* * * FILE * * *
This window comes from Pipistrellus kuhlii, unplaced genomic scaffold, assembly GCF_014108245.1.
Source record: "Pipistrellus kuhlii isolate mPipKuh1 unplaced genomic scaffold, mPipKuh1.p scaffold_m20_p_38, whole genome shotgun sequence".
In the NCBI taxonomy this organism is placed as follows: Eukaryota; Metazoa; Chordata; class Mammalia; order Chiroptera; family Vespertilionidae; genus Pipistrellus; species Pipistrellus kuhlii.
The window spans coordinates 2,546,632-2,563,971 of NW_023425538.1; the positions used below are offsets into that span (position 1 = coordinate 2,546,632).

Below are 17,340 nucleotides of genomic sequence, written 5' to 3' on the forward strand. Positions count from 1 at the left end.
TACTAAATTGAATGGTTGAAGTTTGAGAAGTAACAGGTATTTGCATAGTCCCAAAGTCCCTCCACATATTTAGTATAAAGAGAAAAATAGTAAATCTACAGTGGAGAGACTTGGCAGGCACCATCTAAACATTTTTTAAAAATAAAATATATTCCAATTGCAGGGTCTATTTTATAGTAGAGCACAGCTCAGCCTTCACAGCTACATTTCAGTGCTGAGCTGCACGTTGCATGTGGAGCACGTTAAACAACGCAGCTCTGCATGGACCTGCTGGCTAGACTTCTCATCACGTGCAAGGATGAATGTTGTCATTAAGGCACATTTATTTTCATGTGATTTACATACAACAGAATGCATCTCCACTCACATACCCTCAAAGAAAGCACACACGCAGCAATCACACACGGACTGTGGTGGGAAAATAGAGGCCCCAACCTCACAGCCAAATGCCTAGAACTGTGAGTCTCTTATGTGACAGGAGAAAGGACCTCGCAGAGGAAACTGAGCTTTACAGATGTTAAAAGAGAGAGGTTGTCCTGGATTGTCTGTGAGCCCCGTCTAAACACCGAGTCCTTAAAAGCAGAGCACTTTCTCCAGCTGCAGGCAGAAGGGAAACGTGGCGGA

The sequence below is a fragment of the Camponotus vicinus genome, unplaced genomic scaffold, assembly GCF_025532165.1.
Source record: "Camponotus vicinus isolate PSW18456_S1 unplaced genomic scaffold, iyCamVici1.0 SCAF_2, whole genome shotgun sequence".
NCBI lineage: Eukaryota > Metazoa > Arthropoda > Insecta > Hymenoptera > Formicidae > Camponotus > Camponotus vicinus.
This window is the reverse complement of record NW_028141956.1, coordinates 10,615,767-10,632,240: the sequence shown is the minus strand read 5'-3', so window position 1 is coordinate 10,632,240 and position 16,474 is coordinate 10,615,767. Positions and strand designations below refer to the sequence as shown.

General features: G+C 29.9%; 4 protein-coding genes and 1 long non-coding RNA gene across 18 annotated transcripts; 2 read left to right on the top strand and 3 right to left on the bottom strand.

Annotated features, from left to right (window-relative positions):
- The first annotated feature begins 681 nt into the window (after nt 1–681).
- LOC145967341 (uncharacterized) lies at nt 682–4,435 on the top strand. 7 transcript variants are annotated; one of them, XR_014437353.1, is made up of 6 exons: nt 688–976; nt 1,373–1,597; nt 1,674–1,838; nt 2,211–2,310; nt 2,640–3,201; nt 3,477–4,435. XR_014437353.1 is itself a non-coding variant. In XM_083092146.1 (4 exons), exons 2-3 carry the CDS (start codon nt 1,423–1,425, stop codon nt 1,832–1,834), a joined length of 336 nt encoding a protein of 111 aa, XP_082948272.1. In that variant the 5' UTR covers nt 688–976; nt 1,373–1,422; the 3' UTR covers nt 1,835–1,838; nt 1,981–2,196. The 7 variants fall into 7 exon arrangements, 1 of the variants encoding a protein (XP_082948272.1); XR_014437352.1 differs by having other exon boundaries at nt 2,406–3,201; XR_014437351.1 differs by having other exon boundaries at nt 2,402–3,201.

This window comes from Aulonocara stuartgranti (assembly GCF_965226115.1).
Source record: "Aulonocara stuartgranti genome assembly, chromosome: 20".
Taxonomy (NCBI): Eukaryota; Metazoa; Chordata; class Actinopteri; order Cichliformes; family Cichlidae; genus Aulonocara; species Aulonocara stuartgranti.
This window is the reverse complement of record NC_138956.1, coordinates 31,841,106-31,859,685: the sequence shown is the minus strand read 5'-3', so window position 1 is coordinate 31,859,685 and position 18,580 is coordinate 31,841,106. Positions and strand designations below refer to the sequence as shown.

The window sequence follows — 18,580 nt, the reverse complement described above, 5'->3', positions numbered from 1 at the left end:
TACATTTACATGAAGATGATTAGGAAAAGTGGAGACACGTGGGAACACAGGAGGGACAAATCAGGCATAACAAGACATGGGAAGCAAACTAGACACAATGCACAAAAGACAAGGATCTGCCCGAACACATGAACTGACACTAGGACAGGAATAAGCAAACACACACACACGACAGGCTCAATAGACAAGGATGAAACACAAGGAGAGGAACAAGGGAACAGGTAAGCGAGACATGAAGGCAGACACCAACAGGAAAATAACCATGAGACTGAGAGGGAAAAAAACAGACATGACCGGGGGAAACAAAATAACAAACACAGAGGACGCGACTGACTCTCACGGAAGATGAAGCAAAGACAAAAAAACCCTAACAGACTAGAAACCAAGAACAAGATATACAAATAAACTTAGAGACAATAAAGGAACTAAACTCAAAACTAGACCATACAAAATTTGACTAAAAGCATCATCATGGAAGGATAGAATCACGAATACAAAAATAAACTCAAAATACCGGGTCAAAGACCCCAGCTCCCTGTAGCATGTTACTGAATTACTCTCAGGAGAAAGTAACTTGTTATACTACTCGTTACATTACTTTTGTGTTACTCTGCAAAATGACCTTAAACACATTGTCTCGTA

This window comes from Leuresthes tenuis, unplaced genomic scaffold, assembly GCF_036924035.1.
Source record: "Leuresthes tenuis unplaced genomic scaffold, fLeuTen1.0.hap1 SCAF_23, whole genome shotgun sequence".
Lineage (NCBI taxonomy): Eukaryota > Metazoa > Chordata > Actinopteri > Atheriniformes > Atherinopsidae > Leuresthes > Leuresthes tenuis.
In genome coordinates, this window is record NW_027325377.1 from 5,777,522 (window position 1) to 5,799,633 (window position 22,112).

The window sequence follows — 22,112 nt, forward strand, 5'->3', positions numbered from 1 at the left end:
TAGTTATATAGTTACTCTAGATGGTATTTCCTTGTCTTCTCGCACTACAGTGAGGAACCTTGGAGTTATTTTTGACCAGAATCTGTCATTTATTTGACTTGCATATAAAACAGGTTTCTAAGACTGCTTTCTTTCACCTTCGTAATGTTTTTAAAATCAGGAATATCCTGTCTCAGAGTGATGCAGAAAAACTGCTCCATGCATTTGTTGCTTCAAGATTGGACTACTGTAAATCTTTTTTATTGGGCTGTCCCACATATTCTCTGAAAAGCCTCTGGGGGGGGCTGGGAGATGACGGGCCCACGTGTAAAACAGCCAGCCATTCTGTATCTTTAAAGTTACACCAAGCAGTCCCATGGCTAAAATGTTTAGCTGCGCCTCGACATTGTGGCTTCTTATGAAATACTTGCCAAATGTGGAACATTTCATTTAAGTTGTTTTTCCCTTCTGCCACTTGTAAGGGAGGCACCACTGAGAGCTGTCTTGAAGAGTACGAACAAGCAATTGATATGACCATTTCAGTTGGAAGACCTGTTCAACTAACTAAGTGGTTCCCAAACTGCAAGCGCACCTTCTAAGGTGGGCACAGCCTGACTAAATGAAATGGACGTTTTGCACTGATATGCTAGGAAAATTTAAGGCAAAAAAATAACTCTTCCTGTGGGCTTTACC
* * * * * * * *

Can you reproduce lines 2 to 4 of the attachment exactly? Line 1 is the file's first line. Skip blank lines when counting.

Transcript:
Source record: "Pipistrellus kuhlii isolate mPipKuh1 unplaced genomic scaffold, mPipKuh1.p scaffold_m20_p_38, whole genome shotgun sequence".
In the NCBI taxonomy this organism is placed as follows: Eukaryota; Metazoa; Chordata; class Mammalia; order Chiroptera; family Vespertilionidae; genus Pipistrellus; species Pipistrellus kuhlii.
The window spans coordinates 2,546,632-2,563,971 of NW_023425538.1; the positions used below are offsets into that span (position 1 = coordinate 2,546,632).